Aside from insulin resistance, discussed in “The Real Pandemic Is Insulin Resistance,” mounting research reveals vitamin D deficiency is one of the primary risk factors for severe COVID-19 infection, hospitalization, complications and death.
Vitamin D can strengthen your immune system in a matter of a few weeks, and according to recent research, correcting vitamin D deficiency could save thousands of lives in Great Britain alone. As reported by conservative member of the British Parliament David Davis and writer Matt Ridley in a September 26, 2020, article in The Telegraph:1
“As we face six tough months of curfews, isolation and economic misery, with vaccines a distant hope, testing struggling to control the virus, and the hospitalization rate once again rising, it’s surely time to try anything reasonable to slow the pandemic down.
There is one chemical that is known to be safe, known to be needed by many people anyway, known to have a clinically proven track record of helping people fight off respiratory diseases, and is so cheap no big firm is pushing it: vitamin D. It is not a silver bullet, but growing evidence suggests that it might help prevent COVID turning serious in some people.”
Randomized Control Trial Confirms Vitamin D Cuts ICU Rates
As reported by The Telegraph, while initial support for vitamin D relied on data showing correlations between vitamin D levels and infection rates and COVID-19 outcomes, we now have a randomized, controlled trial backing it up.
The study,2,3,4,5 published online August 29, 2020, found hospitalized COVID-19 patients who received supplemental calcifediol (a vitamin D3 analog also known as 25-hydroxycholecalciferol or 25-hydroxyvitamin D) in addition to standard of care — which included the use of hydroxychloroquine and azithromycin — had significantly lower intensive care unit admissions. It also eliminated deaths.
Patients in the vitamin D arm (50 out of 76 enrolled patients) received 532 micrograms of calcifediol on the day of admission (equivalent to 106,400 IUs of vitamin D6) followed by 266 mcg on Days 3 and 7 (equivalent to 53,200 IUs7). After that, they received 266 mcg once a week until discharge, ICU admission or death.
Of those receiving calcifediol, only 2% required ICU admission, compared to 50% of those who did not get calcifediol. In other words, the addition of vitamin D reduced a patient’s risk of needing intensive care 25-fold.8
What’s more, none of those in the vitamin D arm died, compared to 7.6% in the standard care group. The graph below, created by GrassrootsHealth,9 illustrates the difference in ICU admissions and deaths between the two trial groups.
As noted by Davis and Ridley:10
“While the sample is too small to conclude that vitamin D abolishes the risk of death in COVID patients, it is nonetheless an astonishing result, and corresponds with Prof Backman’s assertion that correcting vitamin deficiency might cut mortality by half. The Government should now act on this latest evidence.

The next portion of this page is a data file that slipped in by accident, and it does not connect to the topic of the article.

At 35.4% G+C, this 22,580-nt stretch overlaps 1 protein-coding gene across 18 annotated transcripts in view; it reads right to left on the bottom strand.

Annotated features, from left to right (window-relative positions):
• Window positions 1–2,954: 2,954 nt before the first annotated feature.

Vitamin D supplementation is cheap — it costs less than a penny a pill — and readily available. If you allocated this to the identified comorbidity risk group it would cost £45 million: to these, plus to every ethnic minority citizen, about £200 million, to every obese person somewhat more. These costs are trivial rounding errors by comparison with the costs of lockdown.
With hospitals already facing pressures from influenza during the winter months, any way of reducing this strain should be taken up. This will no doubt save thousands of lives in any second wave. There is now no reason not to act.”
Vitamin D Sufficiency Cuts Fatalities in Half
Another study,11,12,13 published online September 25, 2020, in PLOS ONE, found COVID-19 patients with a vitamin D level of at least 30 ng/mL had a significantly lower risk of adverse clinical outcomes, including a 51.5% lower risk of dying.
Hospital data of 235 COVID-19-positive patients were analyzed for this study. Of those, 74% had severe symptoms and 32.8% were vitamin D deficient. As reported by the authors:14
“After adjusting for confounding factors, there was a significant association between vitamin D sufficiency and reduction in clinical severity, inpatient mortality serum levels of C-reactive protein (CRP) and an increase in lymphocyte percentage.
Only 9.7% of patients older than 40 years who were vitamin D sufficient succumbed to the infection compared to 20% who had a circulating level of 25(OH)D< 30 ng/ml.
The significant reduction in serum CRP, an inflammatory marker, along with increased lymphocytes percentage suggest that vitamin D sufficiency also may help modulate the immune response possibly by reducing risk for cytokine storm in response to this viral infection.
Therefore, it is recommended that improving vitamin D status in the general population and in particular hospitalized patients has a potential benefit in reducing the severity of morbidities and mortality associated with acquiring COVID-19.”
One of the co-authors of this study was Dr. Michael Holick, a professor of medicine, physiology and biophysics and molecular medicine at Boston University School of Medicine. Holick is also on GrassrootsHealth’s vitamin D expert panel,15 and is widely recognized as one of the leading vitamin D experts in the world.